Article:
C# – Problems with DeploymentItem attribute


I'm currently maintaining an "old" system written in C#.net, removing some obsolete features and doing some refactoring. Thanks god, the previous guy wrote some unit tests (MSTests). I quite comfortable with JUnit tests, but didn't do yet much with MSTests.

The test methods have a DeploymentItem attribute, specifying a text file which is parsed by the business logic method that is being tested and a 2nd DeploymentItem where just a path has been specified containing a bunch of TIF files that have to be deployed too.

public void ExistsTifTest()

The tests worked before, but now I had to change the names of the TIF files contained in the \files\tif directory. According to a rule, the TIF filenames have to match a certain pattern which is also checked by the ExistsTifTest() method.
Now I had to change the filenames in order to adapt them to the new requirements and suddently the TIF files are no more being deployed as before.

Can someone give me a hint why this happens or what may be the cause? The same thing happens also if I add a new text-file say "my2ndTest.txt" beside the "valid_entries.txt" in the \files\valid\ directory with the according DeploymentItem attribute on the test method. The file doesn't get deployed?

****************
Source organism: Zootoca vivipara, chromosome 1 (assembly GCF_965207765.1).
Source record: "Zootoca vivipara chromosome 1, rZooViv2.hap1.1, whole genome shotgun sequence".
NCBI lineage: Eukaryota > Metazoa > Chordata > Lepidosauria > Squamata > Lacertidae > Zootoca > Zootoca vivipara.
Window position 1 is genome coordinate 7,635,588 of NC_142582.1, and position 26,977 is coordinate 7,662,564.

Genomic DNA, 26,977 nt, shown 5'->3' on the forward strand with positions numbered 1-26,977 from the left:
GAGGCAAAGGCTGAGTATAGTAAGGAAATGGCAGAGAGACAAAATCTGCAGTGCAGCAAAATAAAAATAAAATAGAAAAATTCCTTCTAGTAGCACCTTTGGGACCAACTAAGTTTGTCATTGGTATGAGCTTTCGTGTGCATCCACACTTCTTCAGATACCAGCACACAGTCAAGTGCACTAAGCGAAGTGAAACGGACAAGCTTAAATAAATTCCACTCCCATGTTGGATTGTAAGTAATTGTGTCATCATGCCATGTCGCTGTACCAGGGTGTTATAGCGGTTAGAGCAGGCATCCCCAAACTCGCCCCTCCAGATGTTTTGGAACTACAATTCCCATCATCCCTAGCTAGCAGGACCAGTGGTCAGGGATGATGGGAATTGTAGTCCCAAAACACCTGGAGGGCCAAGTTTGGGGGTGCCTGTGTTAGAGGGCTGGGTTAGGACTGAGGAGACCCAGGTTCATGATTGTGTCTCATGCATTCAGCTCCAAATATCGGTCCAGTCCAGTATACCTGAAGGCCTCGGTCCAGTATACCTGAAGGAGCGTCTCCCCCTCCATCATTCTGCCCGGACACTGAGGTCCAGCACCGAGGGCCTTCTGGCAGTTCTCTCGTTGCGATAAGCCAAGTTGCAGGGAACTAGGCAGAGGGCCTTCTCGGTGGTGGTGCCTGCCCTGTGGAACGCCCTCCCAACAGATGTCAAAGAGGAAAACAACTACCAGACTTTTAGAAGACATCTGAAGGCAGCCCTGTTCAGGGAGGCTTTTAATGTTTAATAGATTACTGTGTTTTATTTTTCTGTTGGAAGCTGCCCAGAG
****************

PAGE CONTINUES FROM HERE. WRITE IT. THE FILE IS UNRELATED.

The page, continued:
I got the images now deployed by defining the deployment path directly in the testrunconfig, but I'd like to understand why these things happen or why for instance my new file "my2ndTest.txt" doesn't get deployed while the others do.

Best Solution

DeploymentItem is a bit of a mess.

Each file in your solution will have a "Copy To Output Folder" setting in VS.NET. You need this to be "Copy Always" (or similar) in order to get the files into the output folder.

Check that you've got this set for the new files. If you don't have this set then the files won't get copied to the output folder, and then they can't be deployed from the output folder to the folder where MSTest does it stuff.

Personally, if I have files that I need for my unit tests I've found that embedding those files as resources into an assembly, and having that assembly "unpack" itself during the tests is a more predictable way of doing things. YMMV.

note: These comments are based upon my experience with VS2010. Comments to my answer would suggest that this is not problem with VS2012. I still stand by comments that using embedded resources involves less "magic" and, for me, makes the "arrange" stage of my unit tests much more explicit.